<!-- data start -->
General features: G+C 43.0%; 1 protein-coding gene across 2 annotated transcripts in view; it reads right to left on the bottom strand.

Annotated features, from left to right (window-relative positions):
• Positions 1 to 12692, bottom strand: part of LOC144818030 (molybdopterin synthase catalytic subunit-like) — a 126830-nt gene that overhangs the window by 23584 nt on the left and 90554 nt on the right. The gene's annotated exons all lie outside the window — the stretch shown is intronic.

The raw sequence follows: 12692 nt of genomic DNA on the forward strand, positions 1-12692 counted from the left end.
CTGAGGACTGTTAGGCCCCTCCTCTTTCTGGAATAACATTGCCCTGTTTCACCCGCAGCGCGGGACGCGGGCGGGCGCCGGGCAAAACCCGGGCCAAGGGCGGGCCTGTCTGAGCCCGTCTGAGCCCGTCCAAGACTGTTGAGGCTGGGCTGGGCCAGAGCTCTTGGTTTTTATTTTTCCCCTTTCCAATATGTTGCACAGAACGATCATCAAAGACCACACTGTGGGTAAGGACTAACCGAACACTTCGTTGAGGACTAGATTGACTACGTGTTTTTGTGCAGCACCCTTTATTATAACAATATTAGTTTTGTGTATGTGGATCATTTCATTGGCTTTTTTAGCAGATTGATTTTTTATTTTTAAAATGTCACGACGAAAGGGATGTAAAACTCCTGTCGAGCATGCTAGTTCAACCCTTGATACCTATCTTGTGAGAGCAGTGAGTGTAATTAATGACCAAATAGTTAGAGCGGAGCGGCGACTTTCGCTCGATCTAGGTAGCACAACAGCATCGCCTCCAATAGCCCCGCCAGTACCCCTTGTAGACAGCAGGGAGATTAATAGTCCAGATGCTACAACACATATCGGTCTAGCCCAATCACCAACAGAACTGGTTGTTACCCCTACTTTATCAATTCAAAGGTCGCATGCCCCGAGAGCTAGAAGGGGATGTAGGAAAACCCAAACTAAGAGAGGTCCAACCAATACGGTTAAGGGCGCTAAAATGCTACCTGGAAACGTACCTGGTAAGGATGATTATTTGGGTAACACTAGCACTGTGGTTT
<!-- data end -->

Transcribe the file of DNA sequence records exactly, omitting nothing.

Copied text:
General features: G+C 43.0%; 1 protein-coding gene across 2 annotated transcripts in view; it reads right to left on the bottom strand.

Annotated features, from left to right (window-relative positions):
• Positions 1 to 12692, bottom strand: part of LOC144818030 (molybdopterin synthase catalytic subunit-like) — a 126830-nt gene that overhangs the window by 23584 nt on the left and 90554 nt on the right. The gene's annotated exons all lie outside the window — the stretch shown is intronic.

The raw sequence follows: 12692 nt of genomic DNA on the forward strand, positions 1-12692 counted from the left end.
CTGAGGACTGTTAGGCCCCTCCTCTTTCTGGAATAACATTGCCCTGTTTCACCCGCAGCGCGGGACGCGGGCGGGCGCCGGGCAAAACCCGGGCCAAGGGCGGGCCTGTCTGAGCCCGTCTGAGCCCGTCCAAGACTGTTGAGGCTGGGCTGGGCCAGAGCTCTTGGTTTTTATTTTTCCCCTTTCCAATATGTTGCACAGAACGATCATCAAAGACCACACTGTGGGTAAGGACTAACCGAACACTTCGTTGAGGACTAGATTGACTACGTGTTTTTGTGCAGCACCCTTTATTATAACAATATTAGTTTTGTGTATGTGGATCATTTCATTGGCTTTTTTAGCAGATTGATTTTTTATTTTTAAAATGTCACGACGAAAGGGATGTAAAACTCCTGTCGAGCATGCTAGTTCAACCCTTGATACCTATCTTGTGAGAGCAGTGAGTGTAATTAATGACCAAATAGTTAGAGCGGAGCGGCGACTTTCGCTCGATCTAGGTAGCACAACAGCATCGCCTCCAATAGCCCCGCCAGTACCCCTTGTAGACAGCAGGGAGATTAATAGTCCAGATGCTACAACACATATCGGTCTAGCCCAATCACCAACAGAACTGGTTGTTACCCCTACTTTATCAATTCAAAGGTCGCATGCCCCGAGAGCTAGAAGGGGATGTAGGAAAACCCAAACTAAGAGAGGTCCAACCAATACGGTTAAGGGCGCTAAAATGCTACCTGGAAACGTACCTGGTAAGGATGATTATTTGGGTAACACTAGCACTGTGGTTT